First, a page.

November 18, 2017, 7:10 am
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1 Philippine Peso = 0.07227 UAE Dirham
1 Philippine Peso = 2.22452 Albanian Lek
1 Philippine Peso = 0.03503 Neth Antilles Guilder
1 Philippine Peso = 0.34355 Argentine Peso
1 Philippine Peso = 0.02607 Australian Dollar
1 Philippine Peso = 0.03503 Aruba Florin
1 Philippine Peso = 0.03935 Barbados Dollar
1 Philippine Peso = 1.64187 Bangladesh Taka
1 Philippine Peso = 0.0327 Bulgarian Lev
1 Philippine Peso = 0.00742 Bahraini Dinar
1 Philippine Peso = 34.29713 Burundi Franc
1 Philippine Peso = 0.01968 Bermuda Dollar
1 Philippine Peso = 0.02667 Brunei Dollar
1 Philippine Peso = 0.13499 Bolivian Boliviano
1 Philippine Peso = 0.0645 Brazilian Real
1 Philippine Peso = 0.01968 Bahamian Dollar
1 Philippine Peso = 1.28247 Bhutan Ngultrum
1 Philippine Peso = 0.20681 Botswana Pula
1 Philippine Peso = 393.93939 Belarus Ruble
1 Philippine Peso = 0.03931 Belize Dollar
1 Philippine Peso = 0.02511 Canadian Dollar
1 Philippine Peso = 0.01951 Swiss Franc
1 Philippine Peso = 12.40988 Chilean Peso
1 Philippine Peso = 0.13051 Chinese Yuan
1 Philippine Peso = 59.13813 Colombian Peso
1 Philippine Peso = 11.08422 Costa Rica Colon
1 Philippine Peso = 0.01968 Cuban Peso
1 Philippine Peso = 1.83943 Cape Verde Escudo
1 Philippine Peso = 0.42677 Czech Koruna
1 Philippine Peso = 3.47954 Djibouti Franc
1 Philippine Peso = 0.12411 Danish Krone
1 Philippine Peso = 0.94451 Dominican Peso
1 Philippine Peso = 2.25075 Algerian Dinar
1 Philippine Peso = 0.2609 Estonian Kroon
1 Philippine Peso = 0.34652 Egyptian Pound
1 Philippine Peso = 0.53227 Ethiopian Birr
1 Philippine Peso = 0.01667 Euro
1 Philippine Peso = 0.04117 Fiji Dollar
1 Philippine Peso = 0.0149 Falkland Islands Pound
1 Philippine Peso = 0.01491 British Pound
1 Philippine Peso = 0.0895 Ghanaian Cedi
1 Philippine Peso = 0.92483 Gambian Dalasi
1 Philippine Peso = 177.2137 Guinea Franc
1 Philippine Peso = 0.14447 Guatemala Quetzal
1 Philippine Peso = 4.05313 Guyana Dollar
1 Philippine Peso = 0.15372 Hong Kong Dollar
1 Philippine Peso = 0.46232 Honduras Lempira
1 Philippine Peso = 0.12613 Croatian Kuna
1 Philippine Peso = 1.21291 Haiti Gourde
1 Philippine Peso = 5.19481 Hungarian Forint
1 Philippine Peso = 266.09603 Indonesian Rupiah
1 Philippine Peso = 0.06915 Israeli Shekel
1 Philippine Peso = 1.27847 Indian Rupee
1 Philippine Peso = 22.9634 Iraqi Dinar
1 Philippine Peso = 693.36875 Iran Rial
1 Philippine Peso = 2.02755 Iceland Krona
1 Philippine Peso = 2.47068 Jamaican Dollar
1 Philippine Peso = 0.01392 Jordanian Dinar
1 Philippine Peso = 2.21558 Japanese Yen
1 Philippine Peso = 2.03994 Kenyan Shilling
1 Philippine Peso = 1.37194 Kyrgyzstan Som
1 Philippine Peso = 79.10272 Cambodia Riel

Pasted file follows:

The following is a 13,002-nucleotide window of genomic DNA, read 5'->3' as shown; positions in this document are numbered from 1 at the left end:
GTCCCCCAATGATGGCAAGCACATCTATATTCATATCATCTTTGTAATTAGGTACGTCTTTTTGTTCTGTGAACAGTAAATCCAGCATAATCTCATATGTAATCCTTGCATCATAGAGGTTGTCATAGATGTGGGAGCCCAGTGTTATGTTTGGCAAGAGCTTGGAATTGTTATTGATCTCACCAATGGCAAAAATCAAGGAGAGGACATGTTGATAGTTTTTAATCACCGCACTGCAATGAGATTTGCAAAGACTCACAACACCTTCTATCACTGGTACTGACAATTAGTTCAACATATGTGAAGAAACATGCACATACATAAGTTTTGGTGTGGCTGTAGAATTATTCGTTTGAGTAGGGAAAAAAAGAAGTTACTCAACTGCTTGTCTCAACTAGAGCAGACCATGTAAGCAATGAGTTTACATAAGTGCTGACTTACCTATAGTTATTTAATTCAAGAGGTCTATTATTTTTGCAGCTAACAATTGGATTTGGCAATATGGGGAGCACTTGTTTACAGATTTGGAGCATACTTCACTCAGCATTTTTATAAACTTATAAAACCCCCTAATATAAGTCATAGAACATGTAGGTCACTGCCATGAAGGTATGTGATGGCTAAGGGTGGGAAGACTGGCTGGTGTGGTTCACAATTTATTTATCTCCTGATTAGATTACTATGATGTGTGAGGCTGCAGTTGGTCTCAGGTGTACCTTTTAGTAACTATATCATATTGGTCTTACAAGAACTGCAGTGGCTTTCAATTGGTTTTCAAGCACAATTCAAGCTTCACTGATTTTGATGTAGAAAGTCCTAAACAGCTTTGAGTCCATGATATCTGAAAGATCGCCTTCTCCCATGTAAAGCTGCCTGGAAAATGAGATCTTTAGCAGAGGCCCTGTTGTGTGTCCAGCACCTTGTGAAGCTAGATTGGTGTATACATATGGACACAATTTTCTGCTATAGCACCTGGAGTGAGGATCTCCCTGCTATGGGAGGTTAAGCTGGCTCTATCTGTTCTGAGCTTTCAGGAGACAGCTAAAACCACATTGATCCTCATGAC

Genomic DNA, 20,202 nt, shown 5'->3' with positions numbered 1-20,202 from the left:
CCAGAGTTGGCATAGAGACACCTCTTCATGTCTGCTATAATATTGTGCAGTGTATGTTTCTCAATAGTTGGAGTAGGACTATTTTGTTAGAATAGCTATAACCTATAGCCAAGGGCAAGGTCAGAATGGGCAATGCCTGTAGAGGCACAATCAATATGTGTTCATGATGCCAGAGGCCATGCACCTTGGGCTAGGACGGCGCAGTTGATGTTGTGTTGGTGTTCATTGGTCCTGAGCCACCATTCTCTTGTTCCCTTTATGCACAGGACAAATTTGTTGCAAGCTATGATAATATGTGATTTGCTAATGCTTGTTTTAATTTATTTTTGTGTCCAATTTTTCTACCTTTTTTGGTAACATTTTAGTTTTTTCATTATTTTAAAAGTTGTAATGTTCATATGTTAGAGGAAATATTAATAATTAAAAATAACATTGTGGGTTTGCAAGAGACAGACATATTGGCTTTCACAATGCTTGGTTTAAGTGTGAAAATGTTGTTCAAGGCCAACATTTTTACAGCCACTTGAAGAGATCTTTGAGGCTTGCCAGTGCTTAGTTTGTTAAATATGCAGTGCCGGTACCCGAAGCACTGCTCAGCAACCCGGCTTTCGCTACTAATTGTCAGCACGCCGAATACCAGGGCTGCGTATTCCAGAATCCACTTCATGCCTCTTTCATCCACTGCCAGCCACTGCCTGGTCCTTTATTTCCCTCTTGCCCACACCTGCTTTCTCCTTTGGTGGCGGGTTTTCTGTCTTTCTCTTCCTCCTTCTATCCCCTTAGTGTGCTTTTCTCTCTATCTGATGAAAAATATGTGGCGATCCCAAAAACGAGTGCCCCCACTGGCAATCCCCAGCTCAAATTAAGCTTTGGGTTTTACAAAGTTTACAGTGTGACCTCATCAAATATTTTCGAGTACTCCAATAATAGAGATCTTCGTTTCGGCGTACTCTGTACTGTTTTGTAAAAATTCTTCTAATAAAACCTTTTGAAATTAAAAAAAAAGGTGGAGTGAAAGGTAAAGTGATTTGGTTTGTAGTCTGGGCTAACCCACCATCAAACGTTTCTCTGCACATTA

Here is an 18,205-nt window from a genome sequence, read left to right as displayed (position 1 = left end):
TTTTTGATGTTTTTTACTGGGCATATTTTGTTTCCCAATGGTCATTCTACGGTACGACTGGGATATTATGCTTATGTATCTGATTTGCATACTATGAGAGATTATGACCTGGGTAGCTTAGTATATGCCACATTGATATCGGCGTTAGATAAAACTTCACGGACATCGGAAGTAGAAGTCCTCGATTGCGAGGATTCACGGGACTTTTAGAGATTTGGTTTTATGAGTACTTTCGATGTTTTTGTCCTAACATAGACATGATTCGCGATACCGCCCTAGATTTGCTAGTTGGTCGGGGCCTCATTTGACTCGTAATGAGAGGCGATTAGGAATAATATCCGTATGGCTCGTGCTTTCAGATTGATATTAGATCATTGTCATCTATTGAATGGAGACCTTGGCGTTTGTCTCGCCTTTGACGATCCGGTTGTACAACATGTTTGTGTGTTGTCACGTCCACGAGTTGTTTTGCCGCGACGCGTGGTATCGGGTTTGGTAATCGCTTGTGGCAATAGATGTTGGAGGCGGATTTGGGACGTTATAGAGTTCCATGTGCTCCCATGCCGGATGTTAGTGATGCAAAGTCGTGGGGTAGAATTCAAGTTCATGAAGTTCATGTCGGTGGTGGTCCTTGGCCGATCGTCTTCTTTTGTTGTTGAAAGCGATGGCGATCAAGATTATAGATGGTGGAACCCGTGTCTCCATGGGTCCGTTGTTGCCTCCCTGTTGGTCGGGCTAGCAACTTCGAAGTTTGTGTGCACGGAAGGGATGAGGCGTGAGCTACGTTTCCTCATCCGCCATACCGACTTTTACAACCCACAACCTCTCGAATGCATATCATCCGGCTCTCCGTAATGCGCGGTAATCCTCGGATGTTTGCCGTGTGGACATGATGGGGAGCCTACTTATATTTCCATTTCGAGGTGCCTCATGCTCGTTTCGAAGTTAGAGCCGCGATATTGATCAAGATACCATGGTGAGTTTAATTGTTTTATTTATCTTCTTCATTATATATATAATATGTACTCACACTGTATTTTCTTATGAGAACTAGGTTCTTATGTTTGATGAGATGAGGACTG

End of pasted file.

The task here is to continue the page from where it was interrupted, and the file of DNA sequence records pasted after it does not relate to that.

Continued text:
1 Philippine Peso = 8.33333 Comoros Franc
1 Philippine Peso = 17.70956 North Korean Won
1 Philippine Peso = 21.5429 Korean Won
1 Philippine Peso = 0.00594 Kuwaiti Dinar
1 Philippine Peso = 0.01614 Cayman Islands Dollar
1 Philippine Peso = 6.52952 Kazakhstan Tenge
1 Philippine Peso = 163.2625 Lao Kip
1 Philippine Peso = 29.73239 Lebanese Pound
1 Philippine Peso = 3.02145 Sri Lanka Rupee
1 Philippine Peso = 2.44392 Liberian Dollar
1 Philippine Peso = 0.27873 Lesotho Loti
1 Philippine Peso = 0.05999 Lithuanian Lita
1 Philippine Peso = 0.01221 Latvian Lat
1 Philippine Peso = 0.02676 Libyan Dinar
1 Philippine Peso = 0.18535 Moroccan Dirham
1 Philippine Peso = 0.34406 Moldovan Leu
1 Philippine Peso = 1.02145 Macedonian Denar
1 Philippine Peso = 26.82015 Myanmar Kyat
1 Philippine Peso = 48.01181 Mongolian Tugrik
1 Philippine Peso = 0.15831 Macau Pataca
1 Philippine Peso = 6.91558 Mauritania Ougulya
1 Philippine Peso = 0.66706 Mauritius Rupee
1 Philippine Peso = 0.30638 Maldives Rufiyaa
1 Philippine Peso = 14.09681 Malawi Kwacha
1 Philippine Peso = 0.37473 Mexican Peso
1 Philippine Peso = 0.08186 Malaysian Ringgit
1 Philippine Peso = 0.27564 Namibian Dollar
1 Philippine Peso = 7.02479 Nigerian Naira
1 Philippine Peso = 0.60232 Nicaragua Cordoba
1 Philippine Peso = 0.16201 Norwegian Krone
1 Philippine Peso = 2.03758 Nepalese Rupee
1 Philippine Peso = 0.02897 New Zealand Dollar
1 Philippine Peso = 0.00757 Omani Rial
1 Philippine Peso = 0.01968 Panama Balboa
1 Philippine Peso = 0.06374 Peruvian Nuevo Sol
1 Philippine Peso = 0.06312 Papua New Guinea Kina
1 Philippine Peso = 1 Philippine Peso
1 Philippine Peso = 2.07261 Pakistani Rupee
1 Philippine Peso = 0.07062 Polish Zloty
1 Philippine Peso = 111.06651 Paraguayan Guarani
1 Philippine Peso = 0.07477 Qatar Rial
1 Philippine Peso = 0.07746 Romanian New Leu
1 Philippine Peso = 1.16854 Russian Rouble
1 Philippine Peso = 16.37721 Rwanda Franc
1 Philippine Peso = 0.07379 Saudi Arabian Riyal
1 Philippine Peso = 0.15368 Solomon Islands Dollar
1 Philippine Peso = 0.26269 Seychelles Rupee
1 Philippine Peso = 0.13104 Sudanese Pound
1 Philippine Peso = 0.16586 Swedish Krona
1 Philippine Peso = 0.02669 Singapore Dollar
1 Philippine Peso = 0.01491 St Helena Pound
1 Philippine Peso = 0.43695 Slovak Koruna
1 Philippine Peso = 149.94097 Sierra Leone Leone
1 Philippine Peso = 10.99961 Somali Shilling
1 Philippine Peso = 408.72688 Sao Tome Dobra
1 Philippine Peso = 0.17218 El Salvador Colon
1 Philippine Peso = 10.13341 Syrian Pound
1 Philippine Peso = 0.2756 Swaziland Lilageni
1 Philippine Peso = 0.64542 Thai Baht
1 Philippine Peso = 0.04872 Tunisian Dinar
1 Philippine Peso = 0.04538 Tongan paʻanga
1 Philippine Peso = 0.07647 Turkish Lira
1 Philippine Peso = 0.13045 Trinidad Tobago Dollar
1 Philippine Peso = 0.59144 Taiwan Dollar
1 Philippine Peso = 43.97875 Tanzanian Shilling
1 Philippine Peso = 0.52076 Ukraine Hryvnia
1 Philippine Peso = 71.36954 Ugandan Shilling
1 Philippine Peso = 0.01968 United States Dollar
1 Philippine Peso = 0.57989 Uruguayan New Peso
1 Philippine Peso = 158.20543 Uzbekistan Sum
1 Philippine Peso = 0.19628 Venezuelan Bolivar
1 Philippine Peso = 446.89099 Vietnam Dong
1 Philippine Peso = 2.12515 Vanuatu Vatu
1 Philippine Peso = 0.05043 Samoa Tala
1 Philippine Peso = 10.9329 CFA Franc (BEAC)
1 Philippine Peso = 0.05313 East Caribbean Dollar
1 Philippine Peso = 10.93861 CFA Franc (BCEAO)
1 Philippine Peso = 1.9754 Pacific Franc
1 Philippine Peso = 4.91834 Yemen Riyal
1 Philippine Peso = 0.27568 South African Rand
1 Philippine Peso = 102.11531 Zambian Kwacha
1 Philippine Peso = 7.12121 Zimbabwe dollar

CTO reflections: Beyond the appliance

Michael Xie,Founder, President and CTO, Fortinet